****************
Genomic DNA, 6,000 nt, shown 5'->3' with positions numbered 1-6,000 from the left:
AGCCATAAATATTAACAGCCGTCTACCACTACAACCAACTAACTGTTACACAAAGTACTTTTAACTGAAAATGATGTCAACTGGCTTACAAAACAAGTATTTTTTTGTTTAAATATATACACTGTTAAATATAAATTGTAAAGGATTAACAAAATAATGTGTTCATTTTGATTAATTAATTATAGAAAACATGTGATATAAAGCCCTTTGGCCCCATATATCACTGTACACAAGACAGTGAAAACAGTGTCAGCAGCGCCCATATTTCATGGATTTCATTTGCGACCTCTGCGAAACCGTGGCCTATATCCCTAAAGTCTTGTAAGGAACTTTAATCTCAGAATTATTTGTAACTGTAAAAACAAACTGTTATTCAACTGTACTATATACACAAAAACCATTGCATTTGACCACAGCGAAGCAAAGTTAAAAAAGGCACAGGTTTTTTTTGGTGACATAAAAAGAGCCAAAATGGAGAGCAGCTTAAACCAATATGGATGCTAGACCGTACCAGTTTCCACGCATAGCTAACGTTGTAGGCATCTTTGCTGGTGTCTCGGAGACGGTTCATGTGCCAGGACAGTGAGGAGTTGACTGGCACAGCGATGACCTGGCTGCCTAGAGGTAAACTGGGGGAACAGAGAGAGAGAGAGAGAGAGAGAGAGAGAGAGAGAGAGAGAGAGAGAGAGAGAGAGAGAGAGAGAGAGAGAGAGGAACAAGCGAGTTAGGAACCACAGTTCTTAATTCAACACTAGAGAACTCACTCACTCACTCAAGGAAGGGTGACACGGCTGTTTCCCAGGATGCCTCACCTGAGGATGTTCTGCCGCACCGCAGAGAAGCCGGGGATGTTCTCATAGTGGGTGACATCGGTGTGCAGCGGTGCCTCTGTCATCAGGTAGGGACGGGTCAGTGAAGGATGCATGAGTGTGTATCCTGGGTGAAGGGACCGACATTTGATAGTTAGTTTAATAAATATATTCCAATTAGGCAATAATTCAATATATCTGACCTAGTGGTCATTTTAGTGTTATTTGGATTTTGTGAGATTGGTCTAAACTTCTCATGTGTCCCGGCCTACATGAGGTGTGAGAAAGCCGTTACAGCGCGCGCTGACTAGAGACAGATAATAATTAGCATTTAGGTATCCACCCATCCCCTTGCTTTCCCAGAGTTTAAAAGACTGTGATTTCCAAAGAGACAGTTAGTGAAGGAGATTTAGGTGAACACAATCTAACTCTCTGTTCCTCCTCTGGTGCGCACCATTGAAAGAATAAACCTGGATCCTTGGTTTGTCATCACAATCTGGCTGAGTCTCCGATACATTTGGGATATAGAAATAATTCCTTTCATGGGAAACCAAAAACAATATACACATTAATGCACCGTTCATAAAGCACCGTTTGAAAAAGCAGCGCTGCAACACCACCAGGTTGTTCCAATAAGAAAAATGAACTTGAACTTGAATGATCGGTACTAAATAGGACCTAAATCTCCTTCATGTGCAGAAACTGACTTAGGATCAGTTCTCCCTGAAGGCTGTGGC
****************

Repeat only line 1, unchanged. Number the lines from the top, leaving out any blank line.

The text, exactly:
Genomic DNA, 6,000 nt, shown 5'->3' with positions numbered 1-6,000 from the left: